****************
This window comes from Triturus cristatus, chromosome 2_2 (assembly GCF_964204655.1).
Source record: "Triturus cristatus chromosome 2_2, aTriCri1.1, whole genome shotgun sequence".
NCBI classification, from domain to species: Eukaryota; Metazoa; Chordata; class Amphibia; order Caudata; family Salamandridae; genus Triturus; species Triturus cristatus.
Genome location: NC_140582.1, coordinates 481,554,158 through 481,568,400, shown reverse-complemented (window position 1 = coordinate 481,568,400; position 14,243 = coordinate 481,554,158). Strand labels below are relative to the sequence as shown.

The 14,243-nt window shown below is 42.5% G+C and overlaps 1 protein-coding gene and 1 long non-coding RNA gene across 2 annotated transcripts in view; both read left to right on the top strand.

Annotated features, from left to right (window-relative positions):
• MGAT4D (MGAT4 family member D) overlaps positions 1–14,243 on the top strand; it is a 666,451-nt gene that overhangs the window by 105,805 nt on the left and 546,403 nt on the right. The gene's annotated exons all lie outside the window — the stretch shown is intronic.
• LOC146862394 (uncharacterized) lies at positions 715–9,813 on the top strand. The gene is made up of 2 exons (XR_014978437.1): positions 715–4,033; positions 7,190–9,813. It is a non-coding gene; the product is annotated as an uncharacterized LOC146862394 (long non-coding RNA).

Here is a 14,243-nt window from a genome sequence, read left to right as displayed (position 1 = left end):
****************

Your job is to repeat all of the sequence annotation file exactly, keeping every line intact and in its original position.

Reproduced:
This window comes from Triturus cristatus, chromosome 2_2 (assembly GCF_964204655.1).
Source record: "Triturus cristatus chromosome 2_2, aTriCri1.1, whole genome shotgun sequence".
NCBI classification, from domain to species: Eukaryota; Metazoa; Chordata; class Amphibia; order Caudata; family Salamandridae; genus Triturus; species Triturus cristatus.
Genome location: NC_140582.1, coordinates 481,554,158 through 481,568,400, shown reverse-complemented (window position 1 = coordinate 481,568,400; position 14,243 = coordinate 481,554,158). Strand labels below are relative to the sequence as shown.

The 14,243-nt window shown below is 42.5% G+C and overlaps 1 protein-coding gene and 1 long non-coding RNA gene across 2 annotated transcripts in view; both read left to right on the top strand.

Annotated features, from left to right (window-relative positions):
• MGAT4D (MGAT4 family member D) overlaps positions 1–14,243 on the top strand; it is a 666,451-nt gene that overhangs the window by 105,805 nt on the left and 546,403 nt on the right. The gene's annotated exons all lie outside the window — the stretch shown is intronic.
• LOC146862394 (uncharacterized) lies at positions 715–9,813 on the top strand. The gene is made up of 2 exons (XR_014978437.1): positions 715–4,033; positions 7,190–9,813. It is a non-coding gene; the product is annotated as an uncharacterized LOC146862394 (long non-coding RNA).

Here is a 14,243-nt window from a genome sequence, read left to right as displayed (position 1 = left end):